With this method, the steak is warm when you sear it, which produces the gray-less steak.

          Anyway, article made sense, and I wanted to try it. Glad you tried and looks like it does work.

          1. I also tried the method from that article last night and it came out great. I used my cast iron and didn't notice any unpleasant flavors.

            5 Replies
            1. re: Brian Lindauer

              I'm glad to hear that...I'd rather use my cast iron skillet than just about anything else.

              1. re: GrillMaster


                Do you think it would work if you followed the steps for drying out the steak in the oven and then finished the steak over an extremely hot bed of coals or a hot gas grill? I'm just trying to think of a method that will keep the heat and smoke out of my kitchen, if possible.

                1. re: scoooter5

                  The whole point of my super hot outdoor grill is create an environment that blasts the meat with so much heat that even if the surface is cold/wet the sear will still be awesome SO I'd say that this method is completely overkill for a well functioning outdoor grill.

                  OTOH if you do the extra steps there is no reason to think that this won't work outside either with a pan over the heat or directly on the grate...

                  1. re: renov8r

                    Actually, on a gas grill you could do the drying-out part up on the shelf and away from the heat, then finish it down on the grill over the flame.

                    I never grill a cold steak anyway - I dry them thoroughly, then salt and pepper them and let them sit out on a rack under a clean towel for an hour or more, preferably two or three. If it's summer, four hours in my kitchen is not totally unlike 20 minutes in a 250ยบ oven!

                    1. re: renov8r

                      IMOP the two methods produce a completely different steak. The point of the skillet method is to get an even sear over the entire steak. The other advantage is that you can get it while cooking the steak for no more than 3-4 minutes total. If you like a true rare steak it is very hard to get the outside of the steak well cooked while still having the inside rare. For instance, my time for cooking a steak over a very hot grill is 6 minutes on the first side and 4-5 minutes on the other. The six minute side is cooked pretty well while the other is not quite as seared as I would like but the best I can do with a normal steak that I can by regularly is about medium...maybe medium rare.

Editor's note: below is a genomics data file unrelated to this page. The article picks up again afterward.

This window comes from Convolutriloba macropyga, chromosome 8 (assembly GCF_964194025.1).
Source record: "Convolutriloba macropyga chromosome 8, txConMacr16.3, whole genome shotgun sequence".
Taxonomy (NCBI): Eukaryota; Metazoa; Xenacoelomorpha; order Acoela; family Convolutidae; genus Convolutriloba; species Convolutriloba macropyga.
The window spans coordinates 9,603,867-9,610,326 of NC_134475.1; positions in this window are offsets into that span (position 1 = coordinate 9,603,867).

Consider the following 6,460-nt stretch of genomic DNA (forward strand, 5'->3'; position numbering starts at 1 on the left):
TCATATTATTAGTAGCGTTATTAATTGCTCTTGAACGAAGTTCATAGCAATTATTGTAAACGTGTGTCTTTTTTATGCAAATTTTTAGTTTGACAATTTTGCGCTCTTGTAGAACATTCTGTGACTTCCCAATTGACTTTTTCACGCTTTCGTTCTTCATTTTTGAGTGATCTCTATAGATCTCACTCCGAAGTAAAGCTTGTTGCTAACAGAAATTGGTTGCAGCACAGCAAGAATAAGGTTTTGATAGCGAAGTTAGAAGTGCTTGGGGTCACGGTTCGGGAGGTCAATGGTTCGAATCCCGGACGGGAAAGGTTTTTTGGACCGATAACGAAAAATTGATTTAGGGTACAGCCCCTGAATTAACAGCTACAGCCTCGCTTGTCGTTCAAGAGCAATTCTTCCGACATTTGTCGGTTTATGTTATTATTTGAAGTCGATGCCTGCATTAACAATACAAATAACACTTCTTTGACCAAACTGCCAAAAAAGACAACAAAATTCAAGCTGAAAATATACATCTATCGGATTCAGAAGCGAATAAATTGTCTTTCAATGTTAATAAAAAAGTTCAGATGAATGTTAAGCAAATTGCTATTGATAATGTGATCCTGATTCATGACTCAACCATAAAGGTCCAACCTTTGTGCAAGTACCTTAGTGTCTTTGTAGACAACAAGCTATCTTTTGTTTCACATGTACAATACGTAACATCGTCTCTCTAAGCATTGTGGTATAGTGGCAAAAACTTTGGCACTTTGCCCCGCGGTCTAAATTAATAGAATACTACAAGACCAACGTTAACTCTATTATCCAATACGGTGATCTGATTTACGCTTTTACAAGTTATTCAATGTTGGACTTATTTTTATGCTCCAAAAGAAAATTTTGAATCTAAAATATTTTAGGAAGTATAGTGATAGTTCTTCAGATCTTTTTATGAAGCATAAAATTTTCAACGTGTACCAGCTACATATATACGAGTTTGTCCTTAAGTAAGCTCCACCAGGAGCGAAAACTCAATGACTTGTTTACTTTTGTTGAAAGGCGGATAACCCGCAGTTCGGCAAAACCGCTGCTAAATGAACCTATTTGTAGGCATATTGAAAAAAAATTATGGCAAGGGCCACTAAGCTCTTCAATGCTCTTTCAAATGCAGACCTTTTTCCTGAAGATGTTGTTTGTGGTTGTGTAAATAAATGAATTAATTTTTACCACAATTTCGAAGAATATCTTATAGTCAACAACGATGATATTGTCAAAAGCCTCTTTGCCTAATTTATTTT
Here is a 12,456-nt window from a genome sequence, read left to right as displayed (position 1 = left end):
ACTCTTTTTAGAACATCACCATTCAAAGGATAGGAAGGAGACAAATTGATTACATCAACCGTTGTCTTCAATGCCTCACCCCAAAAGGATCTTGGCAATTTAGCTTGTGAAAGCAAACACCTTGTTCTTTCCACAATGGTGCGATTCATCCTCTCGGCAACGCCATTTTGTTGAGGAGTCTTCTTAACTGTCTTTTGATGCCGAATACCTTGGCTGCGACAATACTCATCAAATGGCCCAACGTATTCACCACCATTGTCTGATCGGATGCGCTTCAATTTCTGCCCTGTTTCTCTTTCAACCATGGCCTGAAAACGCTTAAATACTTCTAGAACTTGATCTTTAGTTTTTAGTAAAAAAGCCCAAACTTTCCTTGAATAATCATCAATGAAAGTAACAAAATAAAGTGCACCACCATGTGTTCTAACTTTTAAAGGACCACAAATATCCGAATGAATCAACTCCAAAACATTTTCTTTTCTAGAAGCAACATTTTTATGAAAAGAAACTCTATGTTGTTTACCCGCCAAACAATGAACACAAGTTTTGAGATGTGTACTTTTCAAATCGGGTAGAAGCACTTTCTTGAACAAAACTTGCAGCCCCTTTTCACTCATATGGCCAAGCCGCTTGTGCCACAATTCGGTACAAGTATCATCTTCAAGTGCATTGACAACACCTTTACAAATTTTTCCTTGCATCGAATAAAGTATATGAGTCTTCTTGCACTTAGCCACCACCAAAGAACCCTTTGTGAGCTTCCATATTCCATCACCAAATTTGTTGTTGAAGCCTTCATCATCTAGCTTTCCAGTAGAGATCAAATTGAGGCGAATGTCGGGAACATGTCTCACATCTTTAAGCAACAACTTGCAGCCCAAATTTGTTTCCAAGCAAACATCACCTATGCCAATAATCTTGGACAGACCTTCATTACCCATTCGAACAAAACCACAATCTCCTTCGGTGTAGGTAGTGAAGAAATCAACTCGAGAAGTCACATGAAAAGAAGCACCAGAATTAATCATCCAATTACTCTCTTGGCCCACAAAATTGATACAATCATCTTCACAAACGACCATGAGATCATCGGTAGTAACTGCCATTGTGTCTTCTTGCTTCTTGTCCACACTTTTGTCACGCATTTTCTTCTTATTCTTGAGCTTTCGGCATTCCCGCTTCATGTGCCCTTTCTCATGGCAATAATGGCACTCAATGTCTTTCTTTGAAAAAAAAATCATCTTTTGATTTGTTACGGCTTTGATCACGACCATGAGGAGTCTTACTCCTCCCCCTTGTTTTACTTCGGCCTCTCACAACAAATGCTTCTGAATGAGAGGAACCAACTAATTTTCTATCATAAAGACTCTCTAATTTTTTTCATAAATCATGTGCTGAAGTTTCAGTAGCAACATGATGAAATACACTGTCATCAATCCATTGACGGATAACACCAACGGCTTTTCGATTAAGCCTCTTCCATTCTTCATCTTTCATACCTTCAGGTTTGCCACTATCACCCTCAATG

I admit the drying out may be a little over the top but I kind of enjoy going that extra mile to squeeze a little bit better taste out of my meal.
                      One thing I forgot to mention, I basted the meat with worcestershire first and then seasoned it so I was essentially evaporating all of the liquid out of the worcestershire as I dried it.

                      By the way, many gas grills now come with a gas burner on the side. They aren't the best for heat control...don't simmer well...but that isn't what you're going for. You want to get the skillet as hot as you possibly can.

              2. Made my rib eyes using this method tonight and they were they best steaks I've ever made! Cooked to perfection!